The Cuban Missile Crisis, 1962
Cuba became communist after Fidel Castro led a communist revolution in 1959 and Castro took control of all American property. The USA imposed economic sanctions, so Cuba established friendly relations with the USSR and began trading with them instead.
President John F Kennedy used Cuban exiles to try and invade the country. This was known as 'The Bay of Pigs Invasion' and was a humiliating failure for Kennedy.
Castro asked the USSR for help in case America invaded again, so Khrushchev began secretly placing Soviet missiles in Cuba. He hoped that this would discourage another US invasion and he believed he may be able to use the missiles as a 'bargaining chip' to persuade the US to remove NATO missiles in Turkey.
A U2 spy plane photographed the missiles in Cuba. 'Hawks' within the US army and EXCOMM urged Kennedy to launch surgical airstrikes on Cuba, but Kennedy decided to set up a naval blockade instead, telling Khrushchev to remove the missiles or risk war.
Khrushchev announced that Soviet ships would break through the US blockade. He stated that the USSR were willing to use nuclear weapons if war began. Kennedy rose the US military alert to DEFCON 2 so they were prepared for war.
Khrushchev then wrote two letters to Kennedy. The first said that he would remove the missile in Cuba if Kennedy promised not to invade Cuba. The second said that NATO missiles must be removed from Turkey as part of the deal.
Publicly, Kennedy agreed to the demand of Khrushchev's first letter. However, in secret he sent his brother, Robert Kennedy, to tell the Soviet ambassador to the US, that he would remove the missiles in Turkey if the agreement was kept a secret.
Khrushchev agreed to the deal and removed the missiles from Cuba. Nuclear war had been averted.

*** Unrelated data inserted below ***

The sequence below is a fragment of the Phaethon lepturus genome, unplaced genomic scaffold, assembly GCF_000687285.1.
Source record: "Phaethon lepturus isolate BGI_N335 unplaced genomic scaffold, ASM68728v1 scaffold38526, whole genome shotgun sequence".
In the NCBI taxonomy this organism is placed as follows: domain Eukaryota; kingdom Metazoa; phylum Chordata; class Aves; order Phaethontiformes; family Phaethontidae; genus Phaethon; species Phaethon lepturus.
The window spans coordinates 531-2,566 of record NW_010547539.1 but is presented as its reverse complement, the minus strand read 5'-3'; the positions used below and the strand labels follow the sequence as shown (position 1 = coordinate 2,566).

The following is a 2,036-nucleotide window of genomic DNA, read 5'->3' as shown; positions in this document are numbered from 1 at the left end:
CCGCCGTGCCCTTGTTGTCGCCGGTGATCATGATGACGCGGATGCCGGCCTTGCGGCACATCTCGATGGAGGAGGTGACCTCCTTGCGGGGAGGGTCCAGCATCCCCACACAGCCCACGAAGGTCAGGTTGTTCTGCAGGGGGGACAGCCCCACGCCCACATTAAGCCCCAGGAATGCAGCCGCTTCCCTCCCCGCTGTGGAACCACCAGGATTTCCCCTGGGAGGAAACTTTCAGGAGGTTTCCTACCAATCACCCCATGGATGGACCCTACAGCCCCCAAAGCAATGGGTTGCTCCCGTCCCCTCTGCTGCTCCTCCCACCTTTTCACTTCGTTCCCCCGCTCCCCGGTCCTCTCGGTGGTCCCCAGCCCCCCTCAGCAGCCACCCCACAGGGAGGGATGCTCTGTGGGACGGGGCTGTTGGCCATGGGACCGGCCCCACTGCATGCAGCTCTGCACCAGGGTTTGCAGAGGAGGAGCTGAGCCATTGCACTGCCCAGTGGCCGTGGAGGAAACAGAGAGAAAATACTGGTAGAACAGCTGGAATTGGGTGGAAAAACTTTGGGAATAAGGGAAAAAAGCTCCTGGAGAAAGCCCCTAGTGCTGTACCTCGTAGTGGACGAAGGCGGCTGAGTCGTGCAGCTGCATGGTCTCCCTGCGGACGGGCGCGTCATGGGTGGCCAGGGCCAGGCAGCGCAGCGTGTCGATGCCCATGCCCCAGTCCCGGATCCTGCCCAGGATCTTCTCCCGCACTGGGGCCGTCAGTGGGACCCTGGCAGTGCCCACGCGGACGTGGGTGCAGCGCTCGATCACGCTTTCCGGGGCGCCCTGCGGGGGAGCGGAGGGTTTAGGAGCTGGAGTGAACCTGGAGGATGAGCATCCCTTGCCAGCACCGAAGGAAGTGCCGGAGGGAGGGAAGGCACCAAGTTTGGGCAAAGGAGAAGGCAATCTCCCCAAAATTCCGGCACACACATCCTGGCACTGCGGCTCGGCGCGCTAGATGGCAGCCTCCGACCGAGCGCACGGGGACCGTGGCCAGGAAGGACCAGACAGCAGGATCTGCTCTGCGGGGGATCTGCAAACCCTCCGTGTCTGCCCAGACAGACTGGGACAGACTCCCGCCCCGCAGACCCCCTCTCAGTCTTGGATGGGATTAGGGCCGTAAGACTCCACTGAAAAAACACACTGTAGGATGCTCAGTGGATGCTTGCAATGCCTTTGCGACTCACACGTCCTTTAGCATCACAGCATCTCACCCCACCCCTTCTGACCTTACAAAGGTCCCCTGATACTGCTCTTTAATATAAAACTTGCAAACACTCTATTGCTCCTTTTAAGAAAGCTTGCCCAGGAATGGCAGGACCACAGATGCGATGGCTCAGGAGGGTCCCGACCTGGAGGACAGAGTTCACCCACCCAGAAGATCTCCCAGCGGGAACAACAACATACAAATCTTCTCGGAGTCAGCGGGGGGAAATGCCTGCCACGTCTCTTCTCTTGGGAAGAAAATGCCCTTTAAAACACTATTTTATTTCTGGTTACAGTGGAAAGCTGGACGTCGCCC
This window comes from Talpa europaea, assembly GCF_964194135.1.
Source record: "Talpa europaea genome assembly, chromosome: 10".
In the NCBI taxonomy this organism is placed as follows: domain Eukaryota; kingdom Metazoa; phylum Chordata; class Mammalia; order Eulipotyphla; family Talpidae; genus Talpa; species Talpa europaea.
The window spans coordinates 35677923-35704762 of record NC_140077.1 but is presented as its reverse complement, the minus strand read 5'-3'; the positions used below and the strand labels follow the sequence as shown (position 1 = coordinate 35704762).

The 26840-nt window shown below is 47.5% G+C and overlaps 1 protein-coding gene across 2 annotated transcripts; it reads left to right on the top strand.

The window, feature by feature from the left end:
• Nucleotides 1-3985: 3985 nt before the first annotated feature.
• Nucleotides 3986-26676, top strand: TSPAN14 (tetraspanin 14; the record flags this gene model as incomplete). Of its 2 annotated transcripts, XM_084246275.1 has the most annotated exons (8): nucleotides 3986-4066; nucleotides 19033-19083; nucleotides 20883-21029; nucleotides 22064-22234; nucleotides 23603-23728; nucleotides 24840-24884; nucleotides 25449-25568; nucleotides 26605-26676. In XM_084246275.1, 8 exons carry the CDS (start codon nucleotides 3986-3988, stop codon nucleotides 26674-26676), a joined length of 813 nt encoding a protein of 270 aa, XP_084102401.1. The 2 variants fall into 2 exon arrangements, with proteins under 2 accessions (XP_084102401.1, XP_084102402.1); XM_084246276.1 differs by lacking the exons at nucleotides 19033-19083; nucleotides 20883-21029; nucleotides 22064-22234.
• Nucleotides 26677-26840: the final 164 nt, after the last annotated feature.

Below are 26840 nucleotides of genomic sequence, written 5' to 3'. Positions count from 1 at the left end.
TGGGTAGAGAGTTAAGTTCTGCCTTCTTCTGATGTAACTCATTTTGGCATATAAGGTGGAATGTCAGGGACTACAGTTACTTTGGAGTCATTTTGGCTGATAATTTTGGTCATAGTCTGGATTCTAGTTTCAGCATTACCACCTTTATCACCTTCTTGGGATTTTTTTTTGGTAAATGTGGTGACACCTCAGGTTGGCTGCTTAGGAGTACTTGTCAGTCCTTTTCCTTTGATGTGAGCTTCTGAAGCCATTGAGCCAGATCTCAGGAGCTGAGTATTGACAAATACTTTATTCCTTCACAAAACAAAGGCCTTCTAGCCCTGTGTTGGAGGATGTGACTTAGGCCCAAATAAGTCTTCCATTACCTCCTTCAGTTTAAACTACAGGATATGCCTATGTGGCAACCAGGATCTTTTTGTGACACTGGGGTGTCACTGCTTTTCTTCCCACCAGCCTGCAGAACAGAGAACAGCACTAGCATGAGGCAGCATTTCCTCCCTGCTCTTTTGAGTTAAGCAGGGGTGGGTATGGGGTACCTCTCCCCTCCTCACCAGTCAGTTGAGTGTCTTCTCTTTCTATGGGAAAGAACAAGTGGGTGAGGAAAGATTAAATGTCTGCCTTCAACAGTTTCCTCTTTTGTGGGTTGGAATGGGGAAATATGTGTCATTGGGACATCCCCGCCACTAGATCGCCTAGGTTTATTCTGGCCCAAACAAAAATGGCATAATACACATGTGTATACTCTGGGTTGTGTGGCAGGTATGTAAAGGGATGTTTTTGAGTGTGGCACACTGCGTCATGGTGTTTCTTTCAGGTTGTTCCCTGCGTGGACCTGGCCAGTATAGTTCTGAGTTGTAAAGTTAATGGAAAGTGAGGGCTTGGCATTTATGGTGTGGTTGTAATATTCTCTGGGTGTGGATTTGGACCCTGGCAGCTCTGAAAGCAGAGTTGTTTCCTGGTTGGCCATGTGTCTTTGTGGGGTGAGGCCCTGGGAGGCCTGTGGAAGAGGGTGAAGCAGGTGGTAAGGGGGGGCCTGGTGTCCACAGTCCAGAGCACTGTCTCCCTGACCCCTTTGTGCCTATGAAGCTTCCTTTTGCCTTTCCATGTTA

In some ways, Khrushchev gained from the crisis:
To the Soviet people, he looked like a responsible peacemaker as he had turned Soviet ships around to avoid war.
He had protected Cuba from another US invasion and maintained a valuable communist ally in the Americas. Cuba further supported many other communist revolutionaries in Central and South America.
American missiles were removed from Turkey, which upset NATO allies as they were not consulted about the decision.
In some ways, Kennedy gained from the crisis:
The USSR had been forced to back down and remove missiles from Cuba. This made Khrushchev look weak and he was later removed from power in 1964.
Although the USA removed the missiles from Turkey, it was done secretly so Kennedy still looked strong publicly. Also, the development of ICBMs (Intercontinental Ballistic Missiles) made the missiles in Cuba obsolete as they could be fired from the US.
Castro was upset by the removal of missiles from Cuba, but needed the Soviet Union as an ally. He maintained control over Cuba and kept control of American companies.
The crisis showed how 'brinkmanship' had almost led to nuclear war. The USA and USSR began to try and reduce conflict between them, including setting up a special telephone hotline between Washington and Moscow to allow issues to be solved peacefully.